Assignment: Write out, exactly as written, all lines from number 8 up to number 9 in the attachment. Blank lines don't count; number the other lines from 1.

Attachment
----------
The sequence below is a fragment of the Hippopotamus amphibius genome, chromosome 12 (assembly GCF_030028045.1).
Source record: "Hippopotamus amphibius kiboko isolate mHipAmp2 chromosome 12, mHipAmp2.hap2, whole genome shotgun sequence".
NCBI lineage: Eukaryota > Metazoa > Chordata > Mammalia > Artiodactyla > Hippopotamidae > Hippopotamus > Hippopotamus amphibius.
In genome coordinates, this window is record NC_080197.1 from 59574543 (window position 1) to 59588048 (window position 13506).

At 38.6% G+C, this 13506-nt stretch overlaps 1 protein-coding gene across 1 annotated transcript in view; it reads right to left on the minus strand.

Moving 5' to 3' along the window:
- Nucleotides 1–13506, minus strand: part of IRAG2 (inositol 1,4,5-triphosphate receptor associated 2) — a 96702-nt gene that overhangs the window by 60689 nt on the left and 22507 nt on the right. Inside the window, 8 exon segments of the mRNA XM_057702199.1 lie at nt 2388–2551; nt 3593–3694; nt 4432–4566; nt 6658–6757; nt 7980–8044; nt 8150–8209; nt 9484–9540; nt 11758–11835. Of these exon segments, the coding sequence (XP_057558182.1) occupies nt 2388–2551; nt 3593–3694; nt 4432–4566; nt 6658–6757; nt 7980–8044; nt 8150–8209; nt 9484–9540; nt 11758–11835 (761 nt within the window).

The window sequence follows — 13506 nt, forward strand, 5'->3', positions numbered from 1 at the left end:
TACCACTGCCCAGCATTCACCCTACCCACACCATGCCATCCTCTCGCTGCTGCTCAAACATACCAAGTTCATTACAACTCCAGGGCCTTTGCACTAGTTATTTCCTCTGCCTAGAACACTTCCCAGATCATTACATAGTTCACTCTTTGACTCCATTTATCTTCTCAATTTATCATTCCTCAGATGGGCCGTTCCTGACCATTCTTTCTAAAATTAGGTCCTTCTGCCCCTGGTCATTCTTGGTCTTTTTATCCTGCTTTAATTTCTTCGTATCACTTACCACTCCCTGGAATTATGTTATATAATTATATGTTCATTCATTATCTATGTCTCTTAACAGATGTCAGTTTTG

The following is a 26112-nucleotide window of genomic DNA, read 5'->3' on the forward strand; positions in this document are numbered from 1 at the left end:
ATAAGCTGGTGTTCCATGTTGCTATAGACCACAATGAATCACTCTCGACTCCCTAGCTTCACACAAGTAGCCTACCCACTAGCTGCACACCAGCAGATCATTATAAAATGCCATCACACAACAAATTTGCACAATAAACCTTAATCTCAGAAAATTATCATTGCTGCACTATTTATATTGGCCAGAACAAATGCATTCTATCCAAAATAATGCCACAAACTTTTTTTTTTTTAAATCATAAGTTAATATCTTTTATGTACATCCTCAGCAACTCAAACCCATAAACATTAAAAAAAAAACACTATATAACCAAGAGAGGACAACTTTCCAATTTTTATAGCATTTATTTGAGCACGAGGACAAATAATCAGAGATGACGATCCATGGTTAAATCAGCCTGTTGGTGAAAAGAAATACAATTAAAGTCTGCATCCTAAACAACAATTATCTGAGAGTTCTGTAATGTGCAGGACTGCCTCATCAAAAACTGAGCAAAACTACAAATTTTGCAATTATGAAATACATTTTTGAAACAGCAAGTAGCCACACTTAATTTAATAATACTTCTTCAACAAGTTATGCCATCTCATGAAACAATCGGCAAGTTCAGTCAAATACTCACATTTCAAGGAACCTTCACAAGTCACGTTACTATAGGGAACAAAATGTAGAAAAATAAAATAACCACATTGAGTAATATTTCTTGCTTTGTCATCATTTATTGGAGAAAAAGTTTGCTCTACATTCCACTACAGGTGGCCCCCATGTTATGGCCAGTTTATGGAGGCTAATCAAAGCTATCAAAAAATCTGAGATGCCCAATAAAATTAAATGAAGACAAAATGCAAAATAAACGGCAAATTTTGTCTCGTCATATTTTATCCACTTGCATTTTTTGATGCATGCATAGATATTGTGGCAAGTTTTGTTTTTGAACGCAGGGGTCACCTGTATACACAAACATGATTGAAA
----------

The window sequence follows — 13506 nt, forward strand, 5'->3', positions numbered from 1 at the left end:
TACCACTGCCCAGCATTCACCCTACCCACACCATGCCATCCTCTCGCTGCTGCTCAAACATACCAAGTTCATTACAACTCCAGGGCCTTTGCACTAGTTATTTCCTCTGCCTAGAACACTTCCCAGATCATTACATAGTTCACTCTTTGACTCCATTTATCTTCTCAATTTATCATTCCTCAGATGGGCCGTTCCTGACCATTCTTTCTAAAATTAGGTCCTTCTGCCCCTGGTCATTCTTGGTCTTTTTATCCTGCTTTAATTTCTTCGTATCACTTACCACTCCCTGGAATTATGTTATATAATTATATGTTCATTCATTATCTATGTCTCTTAACAGATGTCAGTTTTG